Yesterday, Phil Spencer, head of Microsoft’s Xbox brand, claimed that the recently announced Kinect-less Xbox One will be about 10 percent more powerful than units bundled with the Kinect

Sure, the Kinect isn't perfect. It never was, especially when it was still in its first generation on the Xbox 360. But Microsoft made the decision at first to bundle every Xbox One with a Kinect, meaning that developers would have a legitimate business reason to develop games and functions for the motion-sensing device. The current flagship Kinect game, “Kinect Sport Rivals,” is a good step in the right direction: It demonstrates that the Kinect can handle more than just voice commands for Netflix.

But Microsoft has given up on bundling the Xbox One’s standout feature so it can charge less for the console. And that’s a shame, because the Kinect is rather capable.

The Kinect gave Microsoft one-up on Sony’s Playstation 4 -- the PS4 camera is an afterthought, since Sony focused almost completely on gaming performance with its console. Microsoft had built and marketed the One as a multimedia platform, all controlled by your voice and hand gestures with the Kinect. Without that, where does that leave the Xbox One?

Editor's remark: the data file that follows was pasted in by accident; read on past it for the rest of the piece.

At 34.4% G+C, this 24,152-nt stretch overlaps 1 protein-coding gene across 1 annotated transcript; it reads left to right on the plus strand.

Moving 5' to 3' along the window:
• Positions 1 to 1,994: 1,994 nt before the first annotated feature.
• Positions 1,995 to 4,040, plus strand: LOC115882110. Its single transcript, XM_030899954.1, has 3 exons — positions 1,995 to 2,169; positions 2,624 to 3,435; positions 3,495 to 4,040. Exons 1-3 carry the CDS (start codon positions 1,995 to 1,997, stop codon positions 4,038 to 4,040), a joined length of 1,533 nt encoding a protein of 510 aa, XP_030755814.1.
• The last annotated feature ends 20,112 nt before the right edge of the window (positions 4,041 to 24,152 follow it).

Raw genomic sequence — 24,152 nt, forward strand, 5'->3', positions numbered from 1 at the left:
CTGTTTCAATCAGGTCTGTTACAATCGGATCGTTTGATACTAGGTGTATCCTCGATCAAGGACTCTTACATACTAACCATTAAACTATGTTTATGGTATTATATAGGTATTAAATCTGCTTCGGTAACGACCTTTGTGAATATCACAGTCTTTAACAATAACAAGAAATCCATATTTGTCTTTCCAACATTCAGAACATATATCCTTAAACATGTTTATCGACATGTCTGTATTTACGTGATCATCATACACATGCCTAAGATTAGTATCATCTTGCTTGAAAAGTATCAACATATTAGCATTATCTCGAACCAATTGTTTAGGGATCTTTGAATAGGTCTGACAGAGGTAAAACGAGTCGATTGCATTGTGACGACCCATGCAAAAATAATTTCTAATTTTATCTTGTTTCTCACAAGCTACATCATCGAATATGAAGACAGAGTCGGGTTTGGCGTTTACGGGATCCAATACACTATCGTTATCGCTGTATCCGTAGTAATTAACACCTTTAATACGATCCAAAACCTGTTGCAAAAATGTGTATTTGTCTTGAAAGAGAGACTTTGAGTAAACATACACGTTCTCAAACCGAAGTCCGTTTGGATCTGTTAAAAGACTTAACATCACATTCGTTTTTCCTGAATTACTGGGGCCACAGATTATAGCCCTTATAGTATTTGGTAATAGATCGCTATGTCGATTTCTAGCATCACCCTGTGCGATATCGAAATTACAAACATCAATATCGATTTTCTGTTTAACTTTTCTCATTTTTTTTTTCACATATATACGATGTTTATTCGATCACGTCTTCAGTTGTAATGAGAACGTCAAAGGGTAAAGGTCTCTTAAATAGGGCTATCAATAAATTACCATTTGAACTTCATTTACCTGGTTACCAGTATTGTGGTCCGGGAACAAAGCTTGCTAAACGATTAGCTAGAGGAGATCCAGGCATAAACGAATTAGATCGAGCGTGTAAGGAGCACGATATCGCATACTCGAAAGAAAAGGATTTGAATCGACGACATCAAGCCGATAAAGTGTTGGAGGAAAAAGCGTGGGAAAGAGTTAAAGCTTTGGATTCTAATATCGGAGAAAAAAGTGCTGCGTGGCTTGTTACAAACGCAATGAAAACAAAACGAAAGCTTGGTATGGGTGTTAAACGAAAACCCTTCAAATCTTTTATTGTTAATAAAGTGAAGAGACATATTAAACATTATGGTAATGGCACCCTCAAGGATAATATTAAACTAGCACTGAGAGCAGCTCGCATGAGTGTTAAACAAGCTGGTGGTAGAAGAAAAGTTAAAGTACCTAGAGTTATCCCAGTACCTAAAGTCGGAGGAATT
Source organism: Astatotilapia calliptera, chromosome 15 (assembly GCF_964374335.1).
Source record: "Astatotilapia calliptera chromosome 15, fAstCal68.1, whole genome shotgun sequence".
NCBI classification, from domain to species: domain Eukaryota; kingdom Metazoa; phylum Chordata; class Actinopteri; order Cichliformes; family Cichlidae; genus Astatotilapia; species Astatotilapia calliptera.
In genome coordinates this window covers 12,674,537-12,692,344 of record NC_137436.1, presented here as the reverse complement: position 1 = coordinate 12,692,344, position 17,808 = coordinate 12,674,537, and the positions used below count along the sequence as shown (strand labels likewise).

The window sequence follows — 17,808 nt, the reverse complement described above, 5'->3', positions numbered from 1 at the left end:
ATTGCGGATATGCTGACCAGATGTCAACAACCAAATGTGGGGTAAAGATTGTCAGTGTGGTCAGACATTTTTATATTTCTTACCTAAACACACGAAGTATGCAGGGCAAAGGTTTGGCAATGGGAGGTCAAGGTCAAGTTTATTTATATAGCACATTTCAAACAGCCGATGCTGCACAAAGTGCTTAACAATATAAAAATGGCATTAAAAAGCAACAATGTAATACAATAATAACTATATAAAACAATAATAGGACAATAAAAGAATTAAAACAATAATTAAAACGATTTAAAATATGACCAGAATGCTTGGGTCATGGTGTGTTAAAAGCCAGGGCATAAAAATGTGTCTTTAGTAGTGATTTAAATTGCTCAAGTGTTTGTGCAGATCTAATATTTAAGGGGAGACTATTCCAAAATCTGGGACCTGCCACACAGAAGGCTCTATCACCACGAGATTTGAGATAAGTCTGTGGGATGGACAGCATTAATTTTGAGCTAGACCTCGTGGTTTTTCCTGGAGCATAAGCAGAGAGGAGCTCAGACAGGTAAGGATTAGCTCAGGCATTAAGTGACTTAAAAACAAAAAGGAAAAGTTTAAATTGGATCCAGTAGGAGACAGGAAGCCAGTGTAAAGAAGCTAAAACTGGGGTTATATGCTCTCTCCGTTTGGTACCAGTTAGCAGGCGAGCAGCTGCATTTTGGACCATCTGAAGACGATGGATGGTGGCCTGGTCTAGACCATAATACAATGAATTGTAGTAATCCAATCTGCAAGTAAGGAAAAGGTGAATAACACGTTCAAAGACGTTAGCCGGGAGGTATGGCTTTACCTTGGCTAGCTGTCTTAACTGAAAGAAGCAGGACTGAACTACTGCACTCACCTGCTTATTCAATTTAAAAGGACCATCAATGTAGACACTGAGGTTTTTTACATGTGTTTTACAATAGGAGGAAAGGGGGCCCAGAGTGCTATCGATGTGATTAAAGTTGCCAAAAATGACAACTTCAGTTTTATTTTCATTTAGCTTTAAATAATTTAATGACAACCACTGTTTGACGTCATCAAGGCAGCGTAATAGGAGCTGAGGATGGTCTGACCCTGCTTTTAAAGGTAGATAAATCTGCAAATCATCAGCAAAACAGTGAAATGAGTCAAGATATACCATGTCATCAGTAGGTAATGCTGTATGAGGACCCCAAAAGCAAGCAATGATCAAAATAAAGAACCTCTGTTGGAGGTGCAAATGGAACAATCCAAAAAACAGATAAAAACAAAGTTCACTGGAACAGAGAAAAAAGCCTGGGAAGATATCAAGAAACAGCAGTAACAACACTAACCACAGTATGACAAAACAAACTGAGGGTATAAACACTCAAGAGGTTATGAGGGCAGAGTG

Even with the boosted GPU resources, it’s probably less powerful than the PS4. Without the party game capability of the Kinect pro, the Xbox One is likely still coming in second in brute strength in the console race, with nothing to balance the scales.

That makes it, essentially, an upgraded Xbox 360 with a small gaming library.

I understand the decision somewhat -- one of the reasons the PS4 sold more than the Xbox One at one point was the $100 price difference, which Microsoft’s ditching of the Kinect removes. But now, with both consoles the same price in the short term, what happens to Microsoft’s long-term game plan?

Microsoft had an opportunity to evolve motion gaming, but it appears it's given up on it.

So what reason is there to buy an Xbox One now? Unless you’re a diehard fan of Microsoft exclusives (many of which can/will be found on PC as well anyway, because, you know, Microsoft does the whole Windows thing), there’s always virtual reality? Wait, no, Sony’s console already has that capability.

Well, I can’t really think of anything. But the console will still sell well, probably more so now that its list price is cheaper. 

The real question is, will this short-term investment pay off? Console generations are wars, not skirmishes.